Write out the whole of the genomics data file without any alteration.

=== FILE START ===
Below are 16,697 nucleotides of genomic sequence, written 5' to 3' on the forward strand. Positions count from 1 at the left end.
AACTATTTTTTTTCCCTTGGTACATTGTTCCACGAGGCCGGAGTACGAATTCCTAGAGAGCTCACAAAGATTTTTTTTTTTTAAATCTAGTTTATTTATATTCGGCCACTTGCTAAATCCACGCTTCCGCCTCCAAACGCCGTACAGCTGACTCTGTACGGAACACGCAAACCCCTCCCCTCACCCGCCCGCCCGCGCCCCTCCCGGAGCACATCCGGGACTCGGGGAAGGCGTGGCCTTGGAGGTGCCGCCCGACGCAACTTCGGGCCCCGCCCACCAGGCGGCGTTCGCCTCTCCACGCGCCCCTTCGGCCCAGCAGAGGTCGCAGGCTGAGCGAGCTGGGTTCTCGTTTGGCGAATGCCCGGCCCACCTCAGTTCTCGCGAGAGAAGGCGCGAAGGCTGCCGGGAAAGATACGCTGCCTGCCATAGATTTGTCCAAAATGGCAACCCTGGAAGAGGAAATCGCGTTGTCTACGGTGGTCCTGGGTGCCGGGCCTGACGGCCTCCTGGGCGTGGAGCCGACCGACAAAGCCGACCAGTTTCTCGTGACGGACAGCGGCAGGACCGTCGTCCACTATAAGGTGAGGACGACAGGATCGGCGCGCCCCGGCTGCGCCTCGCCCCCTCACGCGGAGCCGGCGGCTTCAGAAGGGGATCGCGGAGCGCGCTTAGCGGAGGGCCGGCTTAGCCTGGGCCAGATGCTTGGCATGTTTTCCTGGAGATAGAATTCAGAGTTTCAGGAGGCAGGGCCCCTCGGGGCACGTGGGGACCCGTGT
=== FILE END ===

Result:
Below are 16,697 nucleotides of genomic sequence, written 5' to 3' on the forward strand. Positions count from 1 at the left end.
AACTATTTTTTTTCCCTTGGTACATTGTTCCACGAGGCCGGAGTACGAATTCCTAGAGAGCTCACAAAGATTTTTTTTTTTTAAATCTAGTTTATTTATATTCGGCCACTTGCTAAATCCACGCTTCCGCCTCCAAACGCCGTACAGCTGACTCTGTACGGAACACGCAAACCCCTCCCCTCACCCGCCCGCCCGCGCCCCTCCCGGAGCACATCCGGGACTCGGGGAAGGCGTGGCCTTGGAGGTGCCGCCCGACGCAACTTCGGGCCCCGCCCACCAGGCGGCGTTCGCCTCTCCACGCGCCCCTTCGGCCCAGCAGAGGTCGCAGGCTGAGCGAGCTGGGTTCTCGTTTGGCGAATGCCCGGCCCACCTCAGTTCTCGCGAGAGAAGGCGCGAAGGCTGCCGGGAAAGATACGCTGCCTGCCATAGATTTGTCCAAAATGGCAACCCTGGAAGAGGAAATCGCGTTGTCTACGGTGGTCCTGGGTGCCGGGCCTGACGGCCTCCTGGGCGTGGAGCCGACCGACAAAGCCGACCAGTTTCTCGTGACGGACAGCGGCAGGACCGTCGTCCACTATAAGGTGAGGACGACAGGATCGGCGCGCCCCGGCTGCGCCTCGCCCCCTCACGCGGAGCCGGCGGCTTCAGAAGGGGATCGCGGAGCGCGCTTAGCGGAGGGCCGGCTTAGCCTGGGCCAGATGCTTGGCATGTTTTCCTGGAGATAGAATTCAGAGTTTCAGGAGGCAGGGCCCCTCGGGGCACGTGGGGACCCGTGT